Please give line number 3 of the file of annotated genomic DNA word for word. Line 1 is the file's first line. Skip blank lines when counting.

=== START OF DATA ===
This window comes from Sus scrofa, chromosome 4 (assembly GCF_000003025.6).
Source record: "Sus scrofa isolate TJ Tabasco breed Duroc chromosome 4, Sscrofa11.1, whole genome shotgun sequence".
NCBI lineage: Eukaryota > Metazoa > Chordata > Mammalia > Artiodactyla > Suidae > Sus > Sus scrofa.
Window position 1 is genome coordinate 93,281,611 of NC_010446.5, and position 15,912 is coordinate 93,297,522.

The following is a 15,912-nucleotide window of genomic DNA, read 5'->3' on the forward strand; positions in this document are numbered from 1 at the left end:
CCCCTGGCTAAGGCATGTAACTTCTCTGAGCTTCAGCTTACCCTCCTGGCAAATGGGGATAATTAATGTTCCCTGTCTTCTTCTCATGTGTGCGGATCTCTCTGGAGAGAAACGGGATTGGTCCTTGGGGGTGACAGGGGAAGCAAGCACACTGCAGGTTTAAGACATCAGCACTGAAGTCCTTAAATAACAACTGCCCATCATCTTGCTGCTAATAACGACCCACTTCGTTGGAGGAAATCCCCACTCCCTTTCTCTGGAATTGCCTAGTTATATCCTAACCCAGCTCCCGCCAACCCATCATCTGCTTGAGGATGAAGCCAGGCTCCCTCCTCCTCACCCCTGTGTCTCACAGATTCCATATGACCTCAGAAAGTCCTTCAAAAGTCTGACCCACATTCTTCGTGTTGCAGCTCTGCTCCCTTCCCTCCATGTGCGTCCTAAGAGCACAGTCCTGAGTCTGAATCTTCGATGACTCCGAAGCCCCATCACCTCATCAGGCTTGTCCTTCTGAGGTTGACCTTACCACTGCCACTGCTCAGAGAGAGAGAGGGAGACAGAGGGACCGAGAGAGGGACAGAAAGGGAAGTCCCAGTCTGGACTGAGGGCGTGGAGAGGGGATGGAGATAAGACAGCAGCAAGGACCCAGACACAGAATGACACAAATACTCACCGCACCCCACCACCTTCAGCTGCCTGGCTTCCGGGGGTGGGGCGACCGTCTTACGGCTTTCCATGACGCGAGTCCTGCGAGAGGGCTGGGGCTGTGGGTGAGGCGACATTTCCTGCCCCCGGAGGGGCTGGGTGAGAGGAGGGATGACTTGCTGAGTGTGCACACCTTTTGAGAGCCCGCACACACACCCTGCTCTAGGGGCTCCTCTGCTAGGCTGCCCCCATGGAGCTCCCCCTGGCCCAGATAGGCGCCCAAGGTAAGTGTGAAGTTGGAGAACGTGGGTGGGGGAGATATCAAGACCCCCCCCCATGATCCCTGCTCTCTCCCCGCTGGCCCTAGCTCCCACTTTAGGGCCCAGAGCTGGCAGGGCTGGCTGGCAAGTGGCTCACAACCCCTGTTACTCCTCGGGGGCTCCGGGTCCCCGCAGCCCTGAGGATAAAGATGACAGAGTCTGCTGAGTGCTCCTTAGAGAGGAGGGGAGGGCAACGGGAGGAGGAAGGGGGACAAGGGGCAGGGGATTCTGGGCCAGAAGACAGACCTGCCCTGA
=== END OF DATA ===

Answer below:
NCBI lineage: Eukaryota > Metazoa > Chordata > Mammalia > Artiodactyla > Suidae > Sus > Sus scrofa.